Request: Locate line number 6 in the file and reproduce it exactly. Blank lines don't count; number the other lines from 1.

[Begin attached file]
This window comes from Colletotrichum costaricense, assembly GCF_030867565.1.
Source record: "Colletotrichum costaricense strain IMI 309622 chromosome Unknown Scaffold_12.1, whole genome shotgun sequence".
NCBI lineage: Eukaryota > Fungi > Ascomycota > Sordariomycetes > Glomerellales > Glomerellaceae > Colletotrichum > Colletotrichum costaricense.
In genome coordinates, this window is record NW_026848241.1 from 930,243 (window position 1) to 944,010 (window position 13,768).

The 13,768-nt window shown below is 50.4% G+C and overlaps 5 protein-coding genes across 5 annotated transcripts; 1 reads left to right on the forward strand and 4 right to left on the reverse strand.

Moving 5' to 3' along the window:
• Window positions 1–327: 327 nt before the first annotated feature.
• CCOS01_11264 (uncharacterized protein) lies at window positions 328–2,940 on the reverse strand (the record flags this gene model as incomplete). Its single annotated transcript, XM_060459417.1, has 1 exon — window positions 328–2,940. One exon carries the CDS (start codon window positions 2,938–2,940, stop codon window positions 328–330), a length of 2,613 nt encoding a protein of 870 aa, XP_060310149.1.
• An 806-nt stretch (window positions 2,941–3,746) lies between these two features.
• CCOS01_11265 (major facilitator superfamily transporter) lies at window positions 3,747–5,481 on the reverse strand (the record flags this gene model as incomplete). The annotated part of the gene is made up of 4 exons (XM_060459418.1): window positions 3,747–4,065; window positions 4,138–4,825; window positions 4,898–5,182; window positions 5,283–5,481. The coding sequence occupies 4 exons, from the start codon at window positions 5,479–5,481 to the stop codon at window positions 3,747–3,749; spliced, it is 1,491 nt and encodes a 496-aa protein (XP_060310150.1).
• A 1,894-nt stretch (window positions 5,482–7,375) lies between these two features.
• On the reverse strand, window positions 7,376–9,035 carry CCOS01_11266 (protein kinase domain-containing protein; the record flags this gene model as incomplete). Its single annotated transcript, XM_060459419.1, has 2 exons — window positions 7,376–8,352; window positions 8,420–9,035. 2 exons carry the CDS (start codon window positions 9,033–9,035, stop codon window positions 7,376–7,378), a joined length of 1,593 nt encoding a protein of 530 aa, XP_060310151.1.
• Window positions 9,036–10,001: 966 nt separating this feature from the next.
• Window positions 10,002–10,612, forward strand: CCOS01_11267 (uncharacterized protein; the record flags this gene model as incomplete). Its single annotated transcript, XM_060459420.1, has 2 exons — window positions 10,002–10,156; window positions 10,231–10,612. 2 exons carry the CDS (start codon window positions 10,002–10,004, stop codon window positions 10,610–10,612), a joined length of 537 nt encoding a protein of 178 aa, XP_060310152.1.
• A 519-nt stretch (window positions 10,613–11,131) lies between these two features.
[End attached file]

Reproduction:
Moving 5' to 3' along the window: